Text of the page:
Voters in Iowa begin the process of choosing the next president on Thursday, with Democrats Hillary Clinton, Barack Obama and John Edwards in a frantic scramble for the top spot in the campaign's first nominating contest.
Polls also show a tight race between Mitt Romney and Mike Huckabee for the Republican lead as the most heavily contested Iowa campaign in history draws to a close.
For the winner in Iowa, the prize is a valuable shot of momentum and at least a temporary claim to the front-runner's slot in their party's nomination battle.
The third-place finisher in the heavyweight Democratic showdown, meanwhile, could find themselves severely wounded heading into the next contest in New Hampshire on Tuesday.
Iowa opens the state-by-state battle to choose candidates in the November election to succeed President George W. Bush, and traditionally has served to winnow the field of laggards and elevate some surprise contenders.
The 2008 campaign is the most wide-open presidential race in more than 50 years, with no sitting president or vice president seeking their party's nomination.
A Reuters/C-SPAN/Zogby tracking poll showed Clinton's support in Iowa slipped slightly and Obama's inched up on Wednesday, leaving them tied at 28 per cent among Democrats, with Edwards just two points behind.
Huckabee, the former Arkansas governor, led former Massachusetts Gov. Romney by two points in the Republican race on the eve of the caucuses in Iowa, with Arizona Sen. John McCain and former Tennessee Sen. Fred Thompson tied for a distant third.
The Democratic caucus begins at 6:30 pm CST (7:30 p.m. EST), with Republicans starting 30 minutes later. Results could begin to appear within an hour or two.
Record turnout is expected for the Democrats, surpassing the 124,000 Iowans who participated in 2004. Republicans are also likely to surpass their record of 87,000 caucus participants in 2000.
Sub-freezing temperatures were predicted for caucus night, which requires Iowans to leave their homes and join their neighbors at a community gathering spot to publicly declare their support for a candidate.
In the final hours before the Thursday night caucuses, the candidates focused on driving home their message and launching a mammoth voter turnout effort.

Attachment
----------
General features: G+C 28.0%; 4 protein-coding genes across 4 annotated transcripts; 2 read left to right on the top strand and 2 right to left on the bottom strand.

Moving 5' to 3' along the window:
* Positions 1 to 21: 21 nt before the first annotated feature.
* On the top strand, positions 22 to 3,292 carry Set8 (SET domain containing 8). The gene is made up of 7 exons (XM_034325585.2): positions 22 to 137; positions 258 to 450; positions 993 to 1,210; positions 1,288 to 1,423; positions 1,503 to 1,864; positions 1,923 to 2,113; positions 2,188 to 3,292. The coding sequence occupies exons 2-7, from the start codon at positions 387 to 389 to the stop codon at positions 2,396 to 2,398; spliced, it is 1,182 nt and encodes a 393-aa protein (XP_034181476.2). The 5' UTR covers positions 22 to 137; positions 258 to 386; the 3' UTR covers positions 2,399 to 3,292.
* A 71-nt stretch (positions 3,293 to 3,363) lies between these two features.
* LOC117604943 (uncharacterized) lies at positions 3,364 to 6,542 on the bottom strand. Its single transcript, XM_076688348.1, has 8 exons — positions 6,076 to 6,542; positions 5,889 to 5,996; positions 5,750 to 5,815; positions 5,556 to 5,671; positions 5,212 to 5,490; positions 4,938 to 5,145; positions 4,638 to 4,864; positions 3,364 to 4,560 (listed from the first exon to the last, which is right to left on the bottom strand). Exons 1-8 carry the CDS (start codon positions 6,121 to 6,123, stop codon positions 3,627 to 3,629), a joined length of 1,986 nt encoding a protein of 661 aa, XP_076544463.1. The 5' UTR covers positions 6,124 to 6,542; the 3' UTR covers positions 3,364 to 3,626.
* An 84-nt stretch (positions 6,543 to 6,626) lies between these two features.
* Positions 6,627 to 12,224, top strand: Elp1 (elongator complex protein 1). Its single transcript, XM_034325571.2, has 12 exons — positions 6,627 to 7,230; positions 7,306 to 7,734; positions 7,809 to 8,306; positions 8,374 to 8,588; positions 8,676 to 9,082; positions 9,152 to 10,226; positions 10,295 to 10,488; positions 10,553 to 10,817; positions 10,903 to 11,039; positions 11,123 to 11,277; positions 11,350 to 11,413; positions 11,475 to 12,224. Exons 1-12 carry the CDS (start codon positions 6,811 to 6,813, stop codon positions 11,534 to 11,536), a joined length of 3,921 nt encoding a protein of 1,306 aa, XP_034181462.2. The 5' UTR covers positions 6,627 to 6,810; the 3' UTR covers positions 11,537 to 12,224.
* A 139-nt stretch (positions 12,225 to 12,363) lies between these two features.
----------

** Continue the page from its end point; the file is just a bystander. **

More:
"After all the town meetings, the pie and coffee, it all comes down to this: Who is ready to be president and ready to start solving the big challenges we face on Day One," Clinton, a New York senator, said in a paid two-minute message that aired on local newscasts.
Like Clinton, Obama also bought two minutes of air time on Iowa television stations during evening newscasts to appeal for votes. Edwards aired a one-minute message.
"I will carry your voices to the White House and I will fight for you every day I'm there," Obama, an Illinois senator who would be the first black in the White House, said in his message.
Edwards used a laid-off Maytag factory worker from Newton, Iowa, to make the case he was the candidate who could battle corporate interests and keep US manufacturing jobs.
The 2004 vice presidential candidate, who has made his promise to fight special interests the centerpiece of his campaign, ended a 36-hour marathon bus trip with a Wednesday night rally in Des Moines featuring singer John Mellencamp.
Huckabee, however, left frigid Iowa to fly to sunny California to appear on the first new broadcast of NBC's "The Tonight Show with Jay Leno" since the Hollywood writers' strike forced the program into reruns on November 5.
He had to cross picket lines to make his guest appearance on Leno while expressing support for striking writers, whose contract talks with major studios collapsed last month.
Campaign spokeswoman Kirsten Fedewa said Huckabee "would only agree to join Jay, an active member of the Writers Guild, for the taping after he was assured that no replacement writers were being used in the show's production."